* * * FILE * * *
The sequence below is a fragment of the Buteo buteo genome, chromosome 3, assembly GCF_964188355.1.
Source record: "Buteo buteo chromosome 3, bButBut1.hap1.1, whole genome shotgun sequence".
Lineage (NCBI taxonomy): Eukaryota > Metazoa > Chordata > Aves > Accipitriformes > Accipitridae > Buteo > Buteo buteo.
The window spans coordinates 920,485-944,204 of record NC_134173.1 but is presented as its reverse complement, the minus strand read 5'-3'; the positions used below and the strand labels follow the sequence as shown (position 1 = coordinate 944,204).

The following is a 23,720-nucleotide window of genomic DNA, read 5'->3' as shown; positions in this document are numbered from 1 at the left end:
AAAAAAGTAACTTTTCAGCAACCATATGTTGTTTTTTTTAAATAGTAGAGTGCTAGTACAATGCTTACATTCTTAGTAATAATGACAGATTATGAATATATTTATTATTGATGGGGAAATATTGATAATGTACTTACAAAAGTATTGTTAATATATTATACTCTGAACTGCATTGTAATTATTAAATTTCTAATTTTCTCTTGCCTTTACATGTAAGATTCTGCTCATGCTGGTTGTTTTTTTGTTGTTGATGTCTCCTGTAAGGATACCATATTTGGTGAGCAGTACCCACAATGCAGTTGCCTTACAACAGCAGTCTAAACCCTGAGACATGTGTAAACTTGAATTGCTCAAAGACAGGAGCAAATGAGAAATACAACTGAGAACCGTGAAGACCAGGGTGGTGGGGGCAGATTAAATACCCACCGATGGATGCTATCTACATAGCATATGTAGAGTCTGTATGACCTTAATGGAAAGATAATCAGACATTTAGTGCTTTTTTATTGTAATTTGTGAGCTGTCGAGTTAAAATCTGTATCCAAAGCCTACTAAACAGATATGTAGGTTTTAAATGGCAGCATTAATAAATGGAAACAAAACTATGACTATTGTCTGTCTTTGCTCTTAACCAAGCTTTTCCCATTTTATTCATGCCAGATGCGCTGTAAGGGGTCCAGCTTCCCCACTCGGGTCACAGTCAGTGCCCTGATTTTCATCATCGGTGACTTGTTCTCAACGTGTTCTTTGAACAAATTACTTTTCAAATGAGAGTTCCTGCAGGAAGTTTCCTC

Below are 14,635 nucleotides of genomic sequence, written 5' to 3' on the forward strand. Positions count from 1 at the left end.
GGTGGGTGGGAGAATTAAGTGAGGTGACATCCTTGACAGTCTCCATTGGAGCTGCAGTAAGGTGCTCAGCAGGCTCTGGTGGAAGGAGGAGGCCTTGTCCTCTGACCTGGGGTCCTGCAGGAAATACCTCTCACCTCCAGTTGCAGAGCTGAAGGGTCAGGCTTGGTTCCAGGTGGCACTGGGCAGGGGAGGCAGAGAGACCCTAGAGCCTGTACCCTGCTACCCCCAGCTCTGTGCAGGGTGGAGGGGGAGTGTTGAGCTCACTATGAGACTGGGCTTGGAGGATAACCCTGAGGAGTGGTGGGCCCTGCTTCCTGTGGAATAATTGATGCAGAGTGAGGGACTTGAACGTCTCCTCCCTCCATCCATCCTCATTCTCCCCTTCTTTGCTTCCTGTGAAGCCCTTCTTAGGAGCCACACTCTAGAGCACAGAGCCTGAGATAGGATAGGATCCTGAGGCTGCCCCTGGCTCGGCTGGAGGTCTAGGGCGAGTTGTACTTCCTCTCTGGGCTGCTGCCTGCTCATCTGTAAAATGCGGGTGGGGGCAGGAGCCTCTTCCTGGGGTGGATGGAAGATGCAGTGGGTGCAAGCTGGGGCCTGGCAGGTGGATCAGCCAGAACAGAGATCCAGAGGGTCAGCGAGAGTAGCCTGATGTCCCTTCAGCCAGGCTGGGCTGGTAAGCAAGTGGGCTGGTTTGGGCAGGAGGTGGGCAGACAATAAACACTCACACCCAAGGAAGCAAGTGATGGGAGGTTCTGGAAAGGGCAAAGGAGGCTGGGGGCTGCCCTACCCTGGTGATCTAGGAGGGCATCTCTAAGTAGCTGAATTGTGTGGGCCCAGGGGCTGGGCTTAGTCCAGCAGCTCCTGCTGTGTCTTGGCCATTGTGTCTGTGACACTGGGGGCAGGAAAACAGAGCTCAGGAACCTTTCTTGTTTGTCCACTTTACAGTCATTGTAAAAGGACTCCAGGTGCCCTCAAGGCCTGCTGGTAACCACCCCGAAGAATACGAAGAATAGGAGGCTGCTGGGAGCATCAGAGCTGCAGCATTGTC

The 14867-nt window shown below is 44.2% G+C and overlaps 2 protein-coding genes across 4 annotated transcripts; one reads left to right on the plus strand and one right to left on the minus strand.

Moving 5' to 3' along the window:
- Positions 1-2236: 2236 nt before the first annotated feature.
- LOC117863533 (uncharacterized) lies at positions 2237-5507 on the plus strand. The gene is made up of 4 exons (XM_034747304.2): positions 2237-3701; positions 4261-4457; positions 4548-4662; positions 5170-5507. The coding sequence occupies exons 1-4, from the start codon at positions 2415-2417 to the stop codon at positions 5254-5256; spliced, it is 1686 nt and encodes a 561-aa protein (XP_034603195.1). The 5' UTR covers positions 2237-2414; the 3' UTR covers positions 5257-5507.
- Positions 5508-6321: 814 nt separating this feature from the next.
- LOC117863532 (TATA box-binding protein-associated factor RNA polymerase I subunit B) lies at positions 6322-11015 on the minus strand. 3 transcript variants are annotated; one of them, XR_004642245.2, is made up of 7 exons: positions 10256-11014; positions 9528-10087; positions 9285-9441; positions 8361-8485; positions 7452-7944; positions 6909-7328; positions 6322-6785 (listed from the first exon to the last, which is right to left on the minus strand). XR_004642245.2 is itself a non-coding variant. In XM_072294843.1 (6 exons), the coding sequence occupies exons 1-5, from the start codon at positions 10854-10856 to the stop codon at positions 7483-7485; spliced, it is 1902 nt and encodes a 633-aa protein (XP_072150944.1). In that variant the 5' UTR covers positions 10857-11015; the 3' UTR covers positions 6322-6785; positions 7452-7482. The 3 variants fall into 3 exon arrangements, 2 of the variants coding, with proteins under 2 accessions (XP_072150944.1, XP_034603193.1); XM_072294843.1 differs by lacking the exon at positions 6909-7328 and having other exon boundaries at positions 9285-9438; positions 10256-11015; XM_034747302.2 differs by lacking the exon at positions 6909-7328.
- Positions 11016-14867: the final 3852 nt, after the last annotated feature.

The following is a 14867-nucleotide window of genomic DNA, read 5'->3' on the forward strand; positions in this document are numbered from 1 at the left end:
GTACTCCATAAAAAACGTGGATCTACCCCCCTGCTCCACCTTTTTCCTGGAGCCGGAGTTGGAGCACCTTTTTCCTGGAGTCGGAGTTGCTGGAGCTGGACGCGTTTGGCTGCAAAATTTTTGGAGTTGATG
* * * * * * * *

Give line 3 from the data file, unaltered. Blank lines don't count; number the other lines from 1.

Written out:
Lineage (NCBI taxonomy): Eukaryota > Metazoa > Chordata > Aves > Accipitriformes > Accipitridae > Buteo > Buteo buteo.